Analytics: Examining NYCFC’s midfield problem

Lampard got hurt during Sunday's game against Dallas. (Darryl Dyck/CP)

The second season of the New York City FC experiment is about to begin, and it’s just as confusing to figure out.

The NYCFC project represents firsts in many categories in Major League Soccer, and therefore trying to predict the club’s general success is uncharted territory.

What we do know is that this is the first time an MLS team is going to try to, and probably have to, squeeze three designated players and world stars of considerable magnitude on the field simultaneously. To add to NYCFC’s dilemma, this is their new manager’s first coaching gig—and Patrick Vieira is another big, international name to fit into the intended scheme.

First year international DPs’ contribution to team’s end of year GF (goals for) tally in Goals + Assists. TG Influence = (player goals + player assists)/team total goals

These initial issues, although significant, are personality and role based. If you dig deeper, there are greater, functional concerns with the fit of these stars within a formation with specific responsibilities.

Will Andrea Pirlo contribute anything on the defensive side of the ball besides taking up space? What is Frank Lampard's identity in the team, and what does he concretely contribute? What does the inclusion of Pirlo and Lampard in the same midfield do to another handsomely paid, U.S. international in Mix Diskerud? If Kwadwo Poku is one of the rising cornerstones of the franchise, and he's plugged into a midfield shape with Pirlo and Lampard, who defends in that space? There are many steep climbs for Vieira this upcoming season and I'm not even sure there's a clear path to take.

In the “designated player era” there has not been an example of multiple, international DPs coming to the same MLS team in their first season and performing superbly together. Looking to past MLS seasons for a benchmark possible comparison bares little fruit. The New York Red Bulls took a stab at it in 2010 with the acquisitions of Thierry Henry, Rafael Marquez and later adding Tim Cahill to the mix.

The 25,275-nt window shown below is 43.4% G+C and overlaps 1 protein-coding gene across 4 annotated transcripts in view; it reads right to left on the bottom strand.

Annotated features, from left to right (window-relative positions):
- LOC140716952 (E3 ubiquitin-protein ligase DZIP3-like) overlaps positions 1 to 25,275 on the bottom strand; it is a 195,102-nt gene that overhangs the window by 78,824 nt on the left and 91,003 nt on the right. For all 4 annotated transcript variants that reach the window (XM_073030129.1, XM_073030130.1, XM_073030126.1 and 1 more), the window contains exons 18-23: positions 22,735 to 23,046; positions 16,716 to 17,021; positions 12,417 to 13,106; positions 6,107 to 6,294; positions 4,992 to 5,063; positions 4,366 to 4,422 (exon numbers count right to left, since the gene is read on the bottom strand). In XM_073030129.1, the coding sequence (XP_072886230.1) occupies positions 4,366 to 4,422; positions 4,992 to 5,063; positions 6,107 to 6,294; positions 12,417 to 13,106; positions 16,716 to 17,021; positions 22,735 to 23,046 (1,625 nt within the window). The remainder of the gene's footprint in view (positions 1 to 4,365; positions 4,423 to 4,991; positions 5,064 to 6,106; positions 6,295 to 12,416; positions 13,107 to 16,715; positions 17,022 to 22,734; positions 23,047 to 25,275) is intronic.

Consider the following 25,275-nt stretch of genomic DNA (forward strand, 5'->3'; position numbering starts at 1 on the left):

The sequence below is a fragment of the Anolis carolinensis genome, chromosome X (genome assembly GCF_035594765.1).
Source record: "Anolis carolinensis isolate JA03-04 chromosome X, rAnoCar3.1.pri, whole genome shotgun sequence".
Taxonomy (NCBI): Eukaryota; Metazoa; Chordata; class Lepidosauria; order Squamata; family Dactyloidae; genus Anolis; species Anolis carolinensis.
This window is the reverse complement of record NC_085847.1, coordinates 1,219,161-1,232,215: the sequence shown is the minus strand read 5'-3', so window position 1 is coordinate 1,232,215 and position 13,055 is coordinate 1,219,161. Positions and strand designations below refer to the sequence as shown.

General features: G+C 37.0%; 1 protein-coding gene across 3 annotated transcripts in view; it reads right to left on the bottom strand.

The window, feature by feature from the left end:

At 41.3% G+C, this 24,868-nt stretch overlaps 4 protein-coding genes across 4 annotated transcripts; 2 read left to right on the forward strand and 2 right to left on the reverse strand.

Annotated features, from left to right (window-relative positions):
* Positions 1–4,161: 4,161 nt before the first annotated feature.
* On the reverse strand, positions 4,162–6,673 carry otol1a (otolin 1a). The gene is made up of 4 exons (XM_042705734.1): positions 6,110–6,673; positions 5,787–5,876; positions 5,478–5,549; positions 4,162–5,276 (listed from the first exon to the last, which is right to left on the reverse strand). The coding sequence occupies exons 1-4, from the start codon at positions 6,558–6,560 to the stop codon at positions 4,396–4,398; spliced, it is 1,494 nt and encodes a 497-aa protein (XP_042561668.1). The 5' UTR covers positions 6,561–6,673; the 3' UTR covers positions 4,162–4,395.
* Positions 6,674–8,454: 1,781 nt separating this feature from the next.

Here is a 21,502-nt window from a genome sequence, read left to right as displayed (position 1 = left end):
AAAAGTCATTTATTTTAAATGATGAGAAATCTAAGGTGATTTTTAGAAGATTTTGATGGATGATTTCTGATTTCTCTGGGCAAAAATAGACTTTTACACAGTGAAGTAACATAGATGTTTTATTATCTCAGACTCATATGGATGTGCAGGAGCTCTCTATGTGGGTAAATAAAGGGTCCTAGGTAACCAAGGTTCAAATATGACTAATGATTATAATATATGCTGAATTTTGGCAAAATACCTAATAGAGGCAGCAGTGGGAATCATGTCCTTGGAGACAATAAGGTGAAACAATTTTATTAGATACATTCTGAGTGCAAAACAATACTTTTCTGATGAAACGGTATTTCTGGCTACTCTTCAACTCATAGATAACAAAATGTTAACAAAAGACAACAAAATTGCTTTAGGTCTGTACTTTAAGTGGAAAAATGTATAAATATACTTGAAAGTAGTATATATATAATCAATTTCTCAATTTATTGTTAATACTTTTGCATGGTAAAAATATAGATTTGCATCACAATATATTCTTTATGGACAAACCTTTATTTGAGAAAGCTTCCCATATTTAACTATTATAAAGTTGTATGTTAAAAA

The trio experienced moderate success in the regular season, leaping as high as fourth in the MLS league table, but never making it beyond the first round of the playoffs. In 2013 the Red Bulls were the best team in MLS, but the Marquez experiment was deemed a complete failure prior to the start of the season and he was cut loose.

Two different studies performed in 2012 arrived at complimentary conclusions when analyzing correlation between wages and production.

The first (Optimizing the First XI: Salary Allocation Strategies for Major League Soccer) was accepted to the 2012 MIT Sloan Sports Analytics Conference and looked at the effective player output in MLS in relation to the wages that were earned, both in the scopes of players and teams, among other topics.

One of the conclusions drawn was, “Considering higher-priced Designated Players (DPs), it should be noted that these players do not dominate the top percentiles of the observed player-seasons. There are certainly going to be ways these players add value that aren’t captured in the current model … however the data that we have been able to capture creates an argument that their production can be purchased at lower prices on the domestic player market.”

area vs base salary image

The context to the conclusion was included looking at the value of relatively expensive designated players versus recruiting talent from the college ranks through the MLS SuperDraft. Although the study was performed in 2012, and many successful DPs have been introduced to the league which possibly would alter the findings if performed in the current year, the fundamental argument is important.

The second study (Superstar Salaries and Soccer Success: The Impact of Designated Players in Major League Soccer), also published in 2012, analyzed wage inequality and team success within MLS teams with data leading up to that year. One of its conclusions was that designated players have had a negative impact to a team's points total and that their salary contributed to greater wage inequality within the same team. The caveat is that if the team's wage bill was increased entirely then that would obviously increase the productivity because, hopefully, better players were being signed.

The issue with the NYCFC problem seems to be recruiting expensive talent for the sake of recruiting expensive talent, or marketing a global brand. During the acquisition process to bring Pirlo to New York, then manager Jason Kreis was understood to have thought the the Italian wouldn't be an ideal fit for the team—and he was dead right.

Expensive designated players, a bad structural fit, a new coach and high expectations—it's going to be a bumpy ride for NYCFC this season.

Coleman Larned is soccer analytics writer based in Antwerp, Belgium. Follow him on Twitter